Money Discussion

Is Hiring an Escort Tax Deductible

Well, here is a question I never expected to see come across my desk. One of the local business owners called me up to ask a question about taxes. Now, as we are nearing the tax deadline, I start fielding a lot of calls from clients about taxes. The most common theme among these questions is business owners asking if something is tax deductible or not.

I have had all kinds of questions on this topic from business owners trying to stretch expenses into the realm of tax deductibility. 

Is there a way I can call my family vacation a business trip and deduct it?

I bought my kid a new laptop for school. Can I deduct that from my business?

I upgraded everyone in the family to a new iPhone. Can I write that off as a business expense?

Today I got one that I had never seen before.

If I hired an escort to come with me to a business function, is that tax deductible?

Now I think I have seen it all.

Let’s start first with what I imagine is the most obvious question for most of you. Is hiring an escort legal in the first place?

An escort is a legal, recognized job where a person is paid for their company. They can attend social functions, events, or simply go out to dinner or watch Netflix with you. 

People frequently interchange the terms “escort” and “prostitute”, however a person paid to accompany someone to dinner or to some other function does not involve a crime.

In some areas, not only is escorting completely legal but it is highly monitored and regulated. For example, you will find lots of listings like this one for Beverly Hills escorts. In California, these escorts need to file an application, submit photos for identification, and prove they are over the age of 18.

In all states, the line between escorting and prostitution is crossed if an agreement is made for an escort and client to exchange money for sex and is illegal, except in a few areas of nevada.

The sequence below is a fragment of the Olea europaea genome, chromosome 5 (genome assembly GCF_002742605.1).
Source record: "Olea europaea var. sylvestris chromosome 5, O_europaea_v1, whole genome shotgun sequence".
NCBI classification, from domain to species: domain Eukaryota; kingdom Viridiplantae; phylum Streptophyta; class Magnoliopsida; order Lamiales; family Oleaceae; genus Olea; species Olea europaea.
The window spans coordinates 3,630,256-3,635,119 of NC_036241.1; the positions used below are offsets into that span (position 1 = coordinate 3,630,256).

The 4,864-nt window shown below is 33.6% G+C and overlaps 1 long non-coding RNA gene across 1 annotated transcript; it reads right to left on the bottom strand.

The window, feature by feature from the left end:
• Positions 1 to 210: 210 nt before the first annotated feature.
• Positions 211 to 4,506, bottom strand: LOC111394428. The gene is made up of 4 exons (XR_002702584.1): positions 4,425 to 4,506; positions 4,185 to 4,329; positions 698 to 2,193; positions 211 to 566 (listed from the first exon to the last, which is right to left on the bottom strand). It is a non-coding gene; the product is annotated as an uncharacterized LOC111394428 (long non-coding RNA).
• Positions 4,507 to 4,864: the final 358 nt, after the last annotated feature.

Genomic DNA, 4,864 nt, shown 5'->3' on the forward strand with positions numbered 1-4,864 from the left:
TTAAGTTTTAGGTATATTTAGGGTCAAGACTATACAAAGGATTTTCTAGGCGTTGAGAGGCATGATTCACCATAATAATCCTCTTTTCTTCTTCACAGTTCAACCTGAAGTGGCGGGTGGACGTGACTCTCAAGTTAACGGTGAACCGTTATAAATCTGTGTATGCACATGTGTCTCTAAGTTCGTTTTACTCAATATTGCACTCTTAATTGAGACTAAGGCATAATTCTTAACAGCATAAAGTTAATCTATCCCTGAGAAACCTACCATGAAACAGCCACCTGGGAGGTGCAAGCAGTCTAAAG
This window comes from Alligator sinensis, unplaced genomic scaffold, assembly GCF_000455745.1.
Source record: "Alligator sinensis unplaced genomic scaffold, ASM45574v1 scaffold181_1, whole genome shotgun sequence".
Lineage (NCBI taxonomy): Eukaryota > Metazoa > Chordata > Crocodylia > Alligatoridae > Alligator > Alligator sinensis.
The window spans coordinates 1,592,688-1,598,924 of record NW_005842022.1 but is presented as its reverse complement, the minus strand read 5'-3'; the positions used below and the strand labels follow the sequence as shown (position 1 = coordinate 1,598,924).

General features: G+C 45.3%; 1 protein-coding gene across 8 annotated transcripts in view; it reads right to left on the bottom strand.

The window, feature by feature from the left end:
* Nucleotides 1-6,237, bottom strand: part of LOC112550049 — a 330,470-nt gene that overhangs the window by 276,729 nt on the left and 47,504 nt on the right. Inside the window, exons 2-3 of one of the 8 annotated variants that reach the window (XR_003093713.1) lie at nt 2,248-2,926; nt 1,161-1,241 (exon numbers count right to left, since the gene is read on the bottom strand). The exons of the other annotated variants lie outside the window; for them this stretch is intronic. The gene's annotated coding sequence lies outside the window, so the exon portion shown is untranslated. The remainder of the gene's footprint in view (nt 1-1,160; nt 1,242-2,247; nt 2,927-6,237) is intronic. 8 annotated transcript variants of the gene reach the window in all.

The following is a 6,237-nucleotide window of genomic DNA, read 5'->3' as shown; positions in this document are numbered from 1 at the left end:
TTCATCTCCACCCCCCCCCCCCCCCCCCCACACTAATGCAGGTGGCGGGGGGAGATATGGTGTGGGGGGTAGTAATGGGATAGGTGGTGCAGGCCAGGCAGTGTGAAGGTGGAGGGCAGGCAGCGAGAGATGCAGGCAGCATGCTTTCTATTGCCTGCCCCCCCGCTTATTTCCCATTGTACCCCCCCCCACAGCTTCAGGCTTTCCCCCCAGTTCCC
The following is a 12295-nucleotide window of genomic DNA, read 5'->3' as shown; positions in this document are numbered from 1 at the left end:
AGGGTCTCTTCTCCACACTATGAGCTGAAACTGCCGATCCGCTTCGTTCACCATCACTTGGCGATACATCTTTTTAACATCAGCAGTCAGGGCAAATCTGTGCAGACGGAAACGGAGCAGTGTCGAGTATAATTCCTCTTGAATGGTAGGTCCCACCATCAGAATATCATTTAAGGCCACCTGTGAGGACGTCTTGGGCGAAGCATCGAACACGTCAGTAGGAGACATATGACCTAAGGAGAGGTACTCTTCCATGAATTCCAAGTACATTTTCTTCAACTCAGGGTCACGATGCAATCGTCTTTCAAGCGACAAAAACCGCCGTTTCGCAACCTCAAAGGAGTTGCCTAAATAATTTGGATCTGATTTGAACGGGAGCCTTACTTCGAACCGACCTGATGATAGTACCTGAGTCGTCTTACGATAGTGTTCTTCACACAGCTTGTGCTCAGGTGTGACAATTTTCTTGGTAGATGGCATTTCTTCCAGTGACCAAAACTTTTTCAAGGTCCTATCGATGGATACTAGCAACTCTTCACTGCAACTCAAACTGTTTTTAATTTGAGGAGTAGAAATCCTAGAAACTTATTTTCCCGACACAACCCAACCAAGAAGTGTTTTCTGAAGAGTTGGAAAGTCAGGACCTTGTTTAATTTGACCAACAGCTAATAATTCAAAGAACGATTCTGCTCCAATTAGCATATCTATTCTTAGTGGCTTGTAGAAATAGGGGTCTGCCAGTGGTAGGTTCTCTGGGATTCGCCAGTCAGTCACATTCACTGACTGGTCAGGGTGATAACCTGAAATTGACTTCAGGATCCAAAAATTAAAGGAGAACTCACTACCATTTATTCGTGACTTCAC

In other words, you can Netflix with your escort, but you cannot Netflix and chill.

That being said, the legal area becomes a little more grey if a client and escort have a consensual sexual relationship.

All of that being said, each state’s laws around escorts are a little different. If you are going to hire one, be sure to check with what is allowed in your state or the state you are visiting so that you stay out of trouble.

Now let’s get to the question at hand. As a business owner, you hired an escort to attend a professional function with you. Can you deduct the escort’s fees as a business expense on your taxes?

Anything against the law is never tax deductible, but we already established that hiring an escort is not against the law. 

The challenge would be in justifying the expense as an ordinary and necessary business expense, as required by the IRS.

Someone once tried to argue that their expenses for prostitutes should be tax deductible because of the “health benefits of sex therapy.” That was certainly a stretch, and the tax court ruled against him citing that his “payments to various prostitutes were personal expenses not prescribed by a doctor and not intended to treat a medical condition.” The court also noted: “Patronizing a prostitute is illegal in the state of New York.”

Doing a little more research online, I found someone who suggested hiring an escort that is also a trained and licensed bodyguard, which is a perfectly legal tax deduction. I’m not so sure how many escorts are also walking around with their bodyguard license out there, so probably not a viable solution.

At best, it is maybe an entertainment expense, but I believe even that would be stretching it and tough to hold up against an audit.